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2023 NFL Draft interview: UCLA guard Atonio Mafi

WCG’s Lead Draft Analyst speaks with UCLA’s mauler of a guard.

COLLEGE FOOTBALL: NOV 19 USC at UCLA Photo by Ric Tapia/Icon Sportswire via Getty Images

If you’re looking for pure strength along the interior offensive line, look no further than UCLA guard Atonio Mafi.

A defensive tackle-turned-offensive lineman, Mafi broke out in 2022 as a second-team All-Pac-12 guard in his first full season as a starter at the new position. He’s pound-for-pound one of the strongest blockers in the 2023 NFL Draft, and he’s looking to carry his upside and collegiate success onto the next level.

Mafi spoke with Windy City Gridiron about his defensive background, his experience at the Shrine Bowl, the influence of his father in his life, and more.

JI: You started out your time as a defensive lineman at UCLA. Can you speak to how that background has helped you at guard?

AM: Mostly just understanding how a d-lineman would want to defeat my block, what kind of block I’m trying to do, the way a d-lineman would respond. I tend to try and think in-game, whatever plays we call, this is how the d-lineman will try and defeat that, trying to understand that. Then, [I] just try to make sure that I don’t give him the chance to do that. The other big thing is having that mentality of a d-lineman. The linemen are usually rough and edgy guys, and I just try to bring that stuff along, as well.

JI: You’re one of the most tenacious run blockers I’ve watched in this class. In addition to that defensive line mentality, what goes into playing with that mean mentality?

AM: Yeah, the biggest thing is just trying to understand that you’re trying to set the tone, trying to make a d-lineman understand that is how it’s gonna be, and you’re gonna do it...early on in the game, and just let them know it’s just gonna keep happening for the rest of the game. That makes him play a hair slower, and then you can keep taking advantage of that. [You] gotta have that mindset to go right off the bat.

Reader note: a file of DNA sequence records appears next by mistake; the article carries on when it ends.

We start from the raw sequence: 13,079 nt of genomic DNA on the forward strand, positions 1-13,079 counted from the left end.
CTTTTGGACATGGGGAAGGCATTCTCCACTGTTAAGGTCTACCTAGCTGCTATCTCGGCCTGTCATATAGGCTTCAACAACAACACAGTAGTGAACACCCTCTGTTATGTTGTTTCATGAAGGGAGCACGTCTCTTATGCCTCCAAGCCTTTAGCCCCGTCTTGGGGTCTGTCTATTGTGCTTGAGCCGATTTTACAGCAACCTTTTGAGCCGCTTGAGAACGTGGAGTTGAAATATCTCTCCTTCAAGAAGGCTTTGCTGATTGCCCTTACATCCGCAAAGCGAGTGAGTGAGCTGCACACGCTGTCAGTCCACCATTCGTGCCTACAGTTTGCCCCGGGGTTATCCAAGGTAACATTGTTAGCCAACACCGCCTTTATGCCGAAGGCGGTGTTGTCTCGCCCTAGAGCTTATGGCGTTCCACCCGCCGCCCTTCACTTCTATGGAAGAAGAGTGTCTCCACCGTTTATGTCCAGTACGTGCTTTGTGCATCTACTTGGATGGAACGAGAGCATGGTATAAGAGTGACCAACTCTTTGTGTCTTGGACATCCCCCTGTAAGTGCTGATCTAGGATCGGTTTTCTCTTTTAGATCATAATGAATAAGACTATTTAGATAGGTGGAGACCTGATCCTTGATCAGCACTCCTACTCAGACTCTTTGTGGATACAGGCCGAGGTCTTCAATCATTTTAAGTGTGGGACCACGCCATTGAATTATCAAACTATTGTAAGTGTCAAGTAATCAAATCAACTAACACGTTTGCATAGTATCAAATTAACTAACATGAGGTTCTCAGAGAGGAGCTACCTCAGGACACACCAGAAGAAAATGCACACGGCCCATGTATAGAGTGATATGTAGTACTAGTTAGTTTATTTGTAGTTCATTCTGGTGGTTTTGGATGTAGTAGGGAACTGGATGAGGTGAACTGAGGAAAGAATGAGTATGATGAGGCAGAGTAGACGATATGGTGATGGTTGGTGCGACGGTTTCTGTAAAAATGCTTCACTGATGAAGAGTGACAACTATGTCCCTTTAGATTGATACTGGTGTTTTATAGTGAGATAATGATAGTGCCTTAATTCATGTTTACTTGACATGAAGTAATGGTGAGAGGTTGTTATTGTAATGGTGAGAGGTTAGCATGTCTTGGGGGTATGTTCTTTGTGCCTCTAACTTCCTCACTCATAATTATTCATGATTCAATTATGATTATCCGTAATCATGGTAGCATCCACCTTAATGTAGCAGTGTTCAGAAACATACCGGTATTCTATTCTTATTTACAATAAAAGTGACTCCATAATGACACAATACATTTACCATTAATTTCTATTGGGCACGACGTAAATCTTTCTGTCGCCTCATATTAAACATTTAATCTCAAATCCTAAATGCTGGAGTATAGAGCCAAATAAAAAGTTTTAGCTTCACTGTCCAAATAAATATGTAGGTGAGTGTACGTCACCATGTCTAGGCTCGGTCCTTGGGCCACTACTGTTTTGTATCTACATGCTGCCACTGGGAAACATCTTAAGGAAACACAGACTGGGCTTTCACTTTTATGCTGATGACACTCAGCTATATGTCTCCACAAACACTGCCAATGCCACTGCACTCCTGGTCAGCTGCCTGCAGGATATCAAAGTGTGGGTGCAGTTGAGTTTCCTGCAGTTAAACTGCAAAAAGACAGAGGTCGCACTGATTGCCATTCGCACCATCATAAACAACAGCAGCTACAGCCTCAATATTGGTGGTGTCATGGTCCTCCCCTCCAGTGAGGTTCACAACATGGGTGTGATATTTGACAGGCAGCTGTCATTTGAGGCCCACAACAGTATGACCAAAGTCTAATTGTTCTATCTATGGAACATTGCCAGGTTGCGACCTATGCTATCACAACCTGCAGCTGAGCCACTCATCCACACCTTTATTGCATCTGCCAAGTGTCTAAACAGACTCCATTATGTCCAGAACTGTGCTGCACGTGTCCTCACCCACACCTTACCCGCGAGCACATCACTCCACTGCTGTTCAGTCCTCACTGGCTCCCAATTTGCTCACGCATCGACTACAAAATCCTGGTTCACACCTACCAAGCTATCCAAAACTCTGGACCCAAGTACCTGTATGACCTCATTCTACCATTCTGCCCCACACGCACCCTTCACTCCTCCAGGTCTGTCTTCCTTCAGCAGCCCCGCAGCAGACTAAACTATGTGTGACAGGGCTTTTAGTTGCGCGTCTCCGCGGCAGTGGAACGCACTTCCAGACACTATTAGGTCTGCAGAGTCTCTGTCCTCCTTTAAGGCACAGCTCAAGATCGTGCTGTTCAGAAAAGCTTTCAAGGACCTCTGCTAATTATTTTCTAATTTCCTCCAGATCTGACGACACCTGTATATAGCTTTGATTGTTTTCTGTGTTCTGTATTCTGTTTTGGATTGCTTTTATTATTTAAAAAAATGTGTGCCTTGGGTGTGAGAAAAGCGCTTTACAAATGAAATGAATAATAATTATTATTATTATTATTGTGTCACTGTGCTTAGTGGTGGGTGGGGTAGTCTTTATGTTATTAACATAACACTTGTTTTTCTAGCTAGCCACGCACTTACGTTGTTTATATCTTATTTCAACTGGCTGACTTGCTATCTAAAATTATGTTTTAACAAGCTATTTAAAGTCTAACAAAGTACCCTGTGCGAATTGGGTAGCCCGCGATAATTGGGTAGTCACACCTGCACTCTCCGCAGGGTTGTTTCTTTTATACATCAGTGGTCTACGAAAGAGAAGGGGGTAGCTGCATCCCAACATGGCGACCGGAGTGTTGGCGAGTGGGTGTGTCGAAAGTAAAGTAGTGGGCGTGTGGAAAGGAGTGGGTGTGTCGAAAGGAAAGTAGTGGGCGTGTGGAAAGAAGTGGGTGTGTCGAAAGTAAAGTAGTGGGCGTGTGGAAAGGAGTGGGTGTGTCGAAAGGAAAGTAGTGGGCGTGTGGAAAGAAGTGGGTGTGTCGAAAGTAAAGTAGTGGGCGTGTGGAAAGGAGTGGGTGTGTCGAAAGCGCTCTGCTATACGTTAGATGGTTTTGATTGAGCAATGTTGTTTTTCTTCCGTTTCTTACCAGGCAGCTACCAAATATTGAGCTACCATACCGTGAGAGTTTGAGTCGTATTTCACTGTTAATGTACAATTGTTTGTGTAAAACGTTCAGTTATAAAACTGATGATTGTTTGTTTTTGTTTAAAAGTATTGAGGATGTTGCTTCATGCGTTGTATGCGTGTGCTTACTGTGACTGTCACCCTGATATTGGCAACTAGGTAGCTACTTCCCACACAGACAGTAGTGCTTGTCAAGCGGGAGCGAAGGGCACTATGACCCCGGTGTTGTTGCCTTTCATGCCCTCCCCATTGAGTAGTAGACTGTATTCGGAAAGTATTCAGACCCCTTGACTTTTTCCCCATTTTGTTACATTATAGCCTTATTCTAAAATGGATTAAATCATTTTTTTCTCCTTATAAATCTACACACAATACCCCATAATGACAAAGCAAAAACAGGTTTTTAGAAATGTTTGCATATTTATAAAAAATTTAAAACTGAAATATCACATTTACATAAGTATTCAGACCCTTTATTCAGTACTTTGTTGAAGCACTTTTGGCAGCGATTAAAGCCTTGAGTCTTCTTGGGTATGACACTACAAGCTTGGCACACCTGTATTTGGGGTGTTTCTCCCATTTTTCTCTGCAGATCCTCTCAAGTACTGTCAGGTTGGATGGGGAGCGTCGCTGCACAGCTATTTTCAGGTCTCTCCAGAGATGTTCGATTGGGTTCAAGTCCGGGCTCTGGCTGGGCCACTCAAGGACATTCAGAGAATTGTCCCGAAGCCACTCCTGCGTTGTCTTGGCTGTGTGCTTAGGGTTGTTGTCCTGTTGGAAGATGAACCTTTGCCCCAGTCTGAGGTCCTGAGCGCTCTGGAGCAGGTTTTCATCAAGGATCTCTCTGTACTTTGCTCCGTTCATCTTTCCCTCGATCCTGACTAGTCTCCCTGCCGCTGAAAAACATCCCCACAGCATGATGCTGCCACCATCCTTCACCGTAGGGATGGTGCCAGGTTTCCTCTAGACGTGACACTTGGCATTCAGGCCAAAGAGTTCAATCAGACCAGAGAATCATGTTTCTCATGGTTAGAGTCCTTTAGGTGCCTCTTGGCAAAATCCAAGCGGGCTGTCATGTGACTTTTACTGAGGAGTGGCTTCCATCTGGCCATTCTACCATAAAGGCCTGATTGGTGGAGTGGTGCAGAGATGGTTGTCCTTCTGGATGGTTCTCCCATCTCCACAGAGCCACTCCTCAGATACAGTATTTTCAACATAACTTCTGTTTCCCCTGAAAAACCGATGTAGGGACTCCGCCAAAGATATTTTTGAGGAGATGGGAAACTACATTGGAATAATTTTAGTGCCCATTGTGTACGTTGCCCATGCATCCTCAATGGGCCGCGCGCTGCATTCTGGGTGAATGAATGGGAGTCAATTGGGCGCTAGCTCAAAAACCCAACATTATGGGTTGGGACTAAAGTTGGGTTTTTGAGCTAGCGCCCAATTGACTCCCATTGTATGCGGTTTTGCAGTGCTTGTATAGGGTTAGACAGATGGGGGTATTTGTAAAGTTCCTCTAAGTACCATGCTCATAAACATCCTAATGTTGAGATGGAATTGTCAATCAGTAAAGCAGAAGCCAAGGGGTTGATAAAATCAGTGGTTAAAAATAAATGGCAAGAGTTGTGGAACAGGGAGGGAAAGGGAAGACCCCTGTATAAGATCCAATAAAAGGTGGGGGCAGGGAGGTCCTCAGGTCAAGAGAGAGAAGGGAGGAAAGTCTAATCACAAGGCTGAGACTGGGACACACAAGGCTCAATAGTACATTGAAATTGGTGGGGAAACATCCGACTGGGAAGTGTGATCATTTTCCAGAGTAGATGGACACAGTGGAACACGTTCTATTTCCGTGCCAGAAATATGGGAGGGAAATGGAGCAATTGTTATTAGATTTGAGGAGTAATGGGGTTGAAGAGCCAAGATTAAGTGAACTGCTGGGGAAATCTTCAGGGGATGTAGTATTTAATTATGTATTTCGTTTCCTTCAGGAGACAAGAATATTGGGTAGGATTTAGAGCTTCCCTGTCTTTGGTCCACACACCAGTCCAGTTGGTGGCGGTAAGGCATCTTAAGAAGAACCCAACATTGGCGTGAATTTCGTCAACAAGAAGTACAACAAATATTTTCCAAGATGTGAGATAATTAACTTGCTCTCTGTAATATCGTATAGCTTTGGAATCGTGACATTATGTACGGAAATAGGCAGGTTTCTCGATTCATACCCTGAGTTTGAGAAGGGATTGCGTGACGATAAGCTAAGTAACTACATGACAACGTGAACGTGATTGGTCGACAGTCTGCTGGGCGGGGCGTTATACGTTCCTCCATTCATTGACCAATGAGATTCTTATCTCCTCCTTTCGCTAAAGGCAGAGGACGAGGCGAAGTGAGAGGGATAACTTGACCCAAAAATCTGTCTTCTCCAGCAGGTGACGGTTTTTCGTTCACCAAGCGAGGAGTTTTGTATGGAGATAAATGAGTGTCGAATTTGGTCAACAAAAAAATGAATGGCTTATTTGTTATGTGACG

JI: You had the chance to participate in the Shrine Bowl. How was that experience for you?

AM: It was definitely awesome. It was a blessing, man. It was cool. Having played on the West Coast my whole life, getting to play against some guys from different conferences was really cool. It felt good to measure up against guys that were in the same draft class to see where I was at, so I was excited about that.

JI: What takeaways did you get from working with NFL coaches and meeting with teams?

AM: It meant a lot [to get] a little taste of what a week would look like [in the NFL]. We were working with the Patriots [coaching staff]. It was really cool, working with the o-line coach, and Bill Belichick was there as well in more of an oversight of role, but it was just cool to have him in meetings and stuff. [I got] a little taste of what’s to come in a few months.

JI: I’m very happy for you your dad made a full recovery from his illness. Can you speak a bit to how that weighed on you this past year and your relief once he recovered?

AM: Oh yeah, definitely. My dad’s my best friend. A lot of people, a lot of my uncles and aunts, and all elderly family members, they say I look just like him when he was the same age as me right now. He means a lot to me. Going into fall camp when that was all happening, it was a little rough time for me, but it definitely gave me more motivation. My dad was telling me to do what I can, to control what I can control. The rest will take care of itself. I’m just happy with the way things went on, with his health. I’m just ready to make that next step and have him there with me.